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[nextpage title=”Introduction”]

There’s no point on putting down the money for some (expensive) gaming-grade mice like the ones we test here if you’re gonna use it on some cheap mousepad. Those peripherals are great, but they truly excell when sliding over a gaming-grade mousepad that offers optimal tracking conditions. We received two models with the same goal of improving the performance of gaming mice but with different approaches to it: one is flexible and made from a cloth weave surface (the Themaltake Dasher) and the other one is rigid  with a silver-metallic plastic coating (Mionix Propus 380). We made an ensemble test which you are gonna read after we describe each mousepad separately.

Thermaltake Dasher and Mionix Propus 380Figure 1: The Themaltake Dasher vs. the Mionix Propus 380

The Dasher is the biggest of both mousepads with an overall area of 15.8 x 12.6 inches (400 x 320 mm) and 0.2 inch (4 mm) thick. The rubber base allows for a firm grip over the table and the surface is made of cloth weave. Notice the stylish design with the rounded left upper corner. The mousepad comes rolled up and fastened with a Velcro strap with the Thermaltake logo and the package also includes a carrying bag made of cloth.

Thermaltake DasherFigure 2: Thermaltake Dasher

The Propus 380 has a smaller area of 15 x 10.2 inches (380 x 260 mm) with the same 0.2 inch (4 mm) thick. It’s a sandwich composed of a rubber base, a greenish PVC layer and a rigid silver-metallic plastic surface.

Mionisx Propus 380Figure 3: The Mionix Propus 380

[nextpage title=” Comparing The Mousepads”]

First, to have a better understanding of the dimensions of both products, we placed them over each other along a traditional model, the World of Warcraft: Cataclysm exclusive collector’s edition mousepad. Seeing the resulting image, it becomes clear that a lot of table room is required for any of the models tested. Both are great in terms of space for tracking: there is no “running out of mousepad” during long movements, be it gaming or even plain work. The mouse will not go over the edges, that’s for sure.

Thermaltake Dasher and Mionix Propus 380Figure 4: Mousepads size comparison

Both the Dasher and the Propus 380 are even when it comes to firmness: due to their rubber bases, they seemed to be glued on the glass surface of our table and even on the little plastic sidetable. They endured several hours of sudden and frantic movements over gaming sessions without moving a millimeter.

Despite coming rolled up, the Dasher quickly assumes a flat form without humps except one on the right upper corner – which quite frankly it’s a tough spot to reach. We took the mouse over there and the peripheral’s own weight flattened the hump, which didn’t hampered the movement in any way. Being made of cloth, the Dasher got a litte dirty due to the friction with the base of our right wrist. This whitening came out with some humid cloth.

The Dasher, even though it is flexible and soft to the touch, looks like some smooth asphalt where the mouse slides on with grace and precision, responding to the higher sensitivities of professional gaming models. It performed with honors during hours of playing World of Warcraft and Call of Duty: Black Ops.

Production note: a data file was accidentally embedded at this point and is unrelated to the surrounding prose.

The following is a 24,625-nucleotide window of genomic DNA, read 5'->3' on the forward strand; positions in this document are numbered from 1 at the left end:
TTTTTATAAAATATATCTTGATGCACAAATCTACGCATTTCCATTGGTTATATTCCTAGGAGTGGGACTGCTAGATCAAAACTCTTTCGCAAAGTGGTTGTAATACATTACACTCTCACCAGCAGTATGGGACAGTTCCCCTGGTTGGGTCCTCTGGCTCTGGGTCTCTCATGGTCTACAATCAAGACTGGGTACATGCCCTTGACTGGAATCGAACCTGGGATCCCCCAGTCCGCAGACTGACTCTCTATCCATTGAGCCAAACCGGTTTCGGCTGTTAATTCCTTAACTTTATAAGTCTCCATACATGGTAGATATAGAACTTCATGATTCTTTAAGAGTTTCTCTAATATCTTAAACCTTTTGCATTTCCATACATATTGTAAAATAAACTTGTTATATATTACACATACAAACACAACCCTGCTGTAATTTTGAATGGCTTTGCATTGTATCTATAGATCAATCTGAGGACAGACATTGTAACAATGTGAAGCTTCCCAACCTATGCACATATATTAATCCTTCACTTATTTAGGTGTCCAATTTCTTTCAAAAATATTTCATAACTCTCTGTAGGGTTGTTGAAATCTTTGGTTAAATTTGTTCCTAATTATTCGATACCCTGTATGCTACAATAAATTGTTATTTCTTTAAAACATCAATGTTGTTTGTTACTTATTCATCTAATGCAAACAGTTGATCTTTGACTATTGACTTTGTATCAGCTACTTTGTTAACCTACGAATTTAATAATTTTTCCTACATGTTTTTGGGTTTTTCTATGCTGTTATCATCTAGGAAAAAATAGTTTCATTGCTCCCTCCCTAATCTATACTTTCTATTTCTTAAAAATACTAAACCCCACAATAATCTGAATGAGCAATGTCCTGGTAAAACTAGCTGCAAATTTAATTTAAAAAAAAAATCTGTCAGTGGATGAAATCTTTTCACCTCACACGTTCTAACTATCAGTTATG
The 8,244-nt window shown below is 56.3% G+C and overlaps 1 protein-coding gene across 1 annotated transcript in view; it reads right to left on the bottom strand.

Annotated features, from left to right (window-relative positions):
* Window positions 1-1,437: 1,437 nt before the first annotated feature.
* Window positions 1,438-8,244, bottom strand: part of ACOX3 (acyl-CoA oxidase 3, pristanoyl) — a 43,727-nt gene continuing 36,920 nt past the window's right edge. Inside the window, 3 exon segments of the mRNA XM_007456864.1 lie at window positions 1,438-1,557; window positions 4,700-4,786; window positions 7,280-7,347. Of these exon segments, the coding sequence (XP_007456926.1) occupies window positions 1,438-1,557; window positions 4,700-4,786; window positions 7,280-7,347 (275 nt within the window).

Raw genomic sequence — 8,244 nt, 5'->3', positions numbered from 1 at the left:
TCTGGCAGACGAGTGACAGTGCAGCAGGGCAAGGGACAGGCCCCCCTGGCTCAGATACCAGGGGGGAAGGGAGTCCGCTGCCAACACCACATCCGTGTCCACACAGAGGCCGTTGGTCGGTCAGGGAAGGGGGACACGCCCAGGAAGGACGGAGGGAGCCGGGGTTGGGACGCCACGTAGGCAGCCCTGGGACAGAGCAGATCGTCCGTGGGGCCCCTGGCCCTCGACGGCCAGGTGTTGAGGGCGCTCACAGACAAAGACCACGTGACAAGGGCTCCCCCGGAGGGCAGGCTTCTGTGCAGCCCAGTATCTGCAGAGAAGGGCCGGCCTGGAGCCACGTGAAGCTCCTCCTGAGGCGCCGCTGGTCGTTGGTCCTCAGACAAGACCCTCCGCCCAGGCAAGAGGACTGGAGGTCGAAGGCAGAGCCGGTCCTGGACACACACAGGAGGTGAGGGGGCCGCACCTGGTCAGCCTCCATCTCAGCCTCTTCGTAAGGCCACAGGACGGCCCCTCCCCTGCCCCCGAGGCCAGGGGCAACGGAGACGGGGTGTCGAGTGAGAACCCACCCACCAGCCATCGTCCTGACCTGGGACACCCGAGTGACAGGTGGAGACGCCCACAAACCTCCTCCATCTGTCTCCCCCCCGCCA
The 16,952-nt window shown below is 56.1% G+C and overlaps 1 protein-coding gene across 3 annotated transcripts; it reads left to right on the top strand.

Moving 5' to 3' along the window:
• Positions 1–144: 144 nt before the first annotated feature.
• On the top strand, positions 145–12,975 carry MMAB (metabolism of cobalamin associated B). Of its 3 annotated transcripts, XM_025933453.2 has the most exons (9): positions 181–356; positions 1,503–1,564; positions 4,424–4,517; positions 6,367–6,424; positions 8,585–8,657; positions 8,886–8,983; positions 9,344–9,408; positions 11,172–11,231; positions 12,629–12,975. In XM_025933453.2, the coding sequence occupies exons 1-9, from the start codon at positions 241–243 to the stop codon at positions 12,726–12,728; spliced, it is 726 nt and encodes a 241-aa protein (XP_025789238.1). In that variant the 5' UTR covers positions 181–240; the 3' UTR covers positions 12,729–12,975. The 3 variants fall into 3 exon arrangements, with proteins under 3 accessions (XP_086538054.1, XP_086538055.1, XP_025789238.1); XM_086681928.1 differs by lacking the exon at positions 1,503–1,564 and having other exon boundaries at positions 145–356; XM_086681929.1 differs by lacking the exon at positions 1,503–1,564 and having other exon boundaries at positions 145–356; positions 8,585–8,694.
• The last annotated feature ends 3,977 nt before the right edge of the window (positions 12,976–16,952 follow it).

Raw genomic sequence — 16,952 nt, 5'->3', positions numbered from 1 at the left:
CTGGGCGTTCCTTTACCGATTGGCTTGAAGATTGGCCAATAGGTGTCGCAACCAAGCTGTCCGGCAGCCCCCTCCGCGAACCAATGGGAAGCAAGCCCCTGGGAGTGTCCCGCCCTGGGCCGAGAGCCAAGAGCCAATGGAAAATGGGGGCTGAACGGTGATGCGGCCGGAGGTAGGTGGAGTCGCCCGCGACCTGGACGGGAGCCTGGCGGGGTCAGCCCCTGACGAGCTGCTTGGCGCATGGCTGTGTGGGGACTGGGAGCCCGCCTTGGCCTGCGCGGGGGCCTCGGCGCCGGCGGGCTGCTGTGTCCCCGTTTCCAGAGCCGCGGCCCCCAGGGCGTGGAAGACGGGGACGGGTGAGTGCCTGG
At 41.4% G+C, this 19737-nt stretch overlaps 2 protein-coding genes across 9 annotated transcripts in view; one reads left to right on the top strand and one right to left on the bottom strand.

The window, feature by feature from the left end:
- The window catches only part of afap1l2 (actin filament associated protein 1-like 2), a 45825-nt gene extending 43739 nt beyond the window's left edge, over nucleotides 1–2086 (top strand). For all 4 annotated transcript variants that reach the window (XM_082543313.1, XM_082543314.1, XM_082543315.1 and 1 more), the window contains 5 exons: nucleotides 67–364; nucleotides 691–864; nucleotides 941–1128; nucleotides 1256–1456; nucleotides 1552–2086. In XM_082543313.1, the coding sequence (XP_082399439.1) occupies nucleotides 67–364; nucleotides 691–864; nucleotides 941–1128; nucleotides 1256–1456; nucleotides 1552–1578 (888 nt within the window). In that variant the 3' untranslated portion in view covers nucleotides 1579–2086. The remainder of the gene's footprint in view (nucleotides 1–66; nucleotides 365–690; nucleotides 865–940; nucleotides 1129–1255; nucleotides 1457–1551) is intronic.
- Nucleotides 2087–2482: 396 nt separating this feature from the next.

Thermaltake DasherFigure 5: Rolled up Dasher with carry bag

The Propus 380 felt like having a metal plate over the table – and the little bright dots twikling over the black surface made it look like outerspace (Propus is, after all, the name of a star in the Geminis constellation). The PVC layer absobs impacts and makes the mousepad less rigid. Performance was slightly superior to the Dasher’s: the Propus allowed for an even smoother and more precise tracking.

Mionisx Propus 380Figure 6: Propus 380 PVC layer

[nextpage title=”Main Specifications”]

The main specifications for the Thermaltake Dasher mouse pad include:

  • Cloth weave surface
  • Rubber base
  • Dimensions: 15.8 x 12.6 x 0.2 inches (400 x 320 x 4 mm)
  • Made for gaming-grade mice with laser and optical sensor technologies
  • Can be rolled up, comes with Velcro strap and carry bag
  • More information: https://www.ttesports.com
  • Average price in the US*: USD 18.00

The main specifications for the Mionix Propus 380 mouse pad include:

  • Silver-metallic plastic surface
  • Rubber base
  • Dimensions: 15 x 10.2 x 0.2 inches (380 x 260 x 4 mm)
  • Made for gaming-grade mice with laser and optical sensor technologies
  • More information: https://www.mionix.net
  • Average price in the US**: USD 19.00

* Reseached at Google Shopping on the day we published this review. 

** Researched at Newegg.com on the day we published this review.

[nextpage title=”Conclusions: Thermaltake Dasher”]

In a straight comparison, the Propus performed better by a small margin. In the subject matter of comfort/experience of use, the mousepad from Mionix also ended up being better. If the user usually takes trips to game in other PCs (friend’s houses, lan houses, lan parties, e-sports championships), the Dasher is the one to go to because the performance is very similar to the Propus 380 and is easier to transport. Both are excellent products and deserve our "Golden Award". But remember: both models require great table room.

Below we give a summary of our impressions about the Thermaltake Dasher.

Strong points:

  • Excellent precision and tracking
  • Transportable
  • Although flexible, it gets flat after being unrolled
  • Perfect stability over the table
  • Easy to clean
  • Mouse doesn’t go over the edge due to great size

Weak Points:

  • A little oversized

Below you see a summary of our impressions about the Mionix Propus 380.

Strong Points:

  • Exceptional precision and tracking
  • Perfect stability over the table
  • Big but rightly so 
  • PVC layer makes it less rigid

Weak Points:

  • We didn’t find any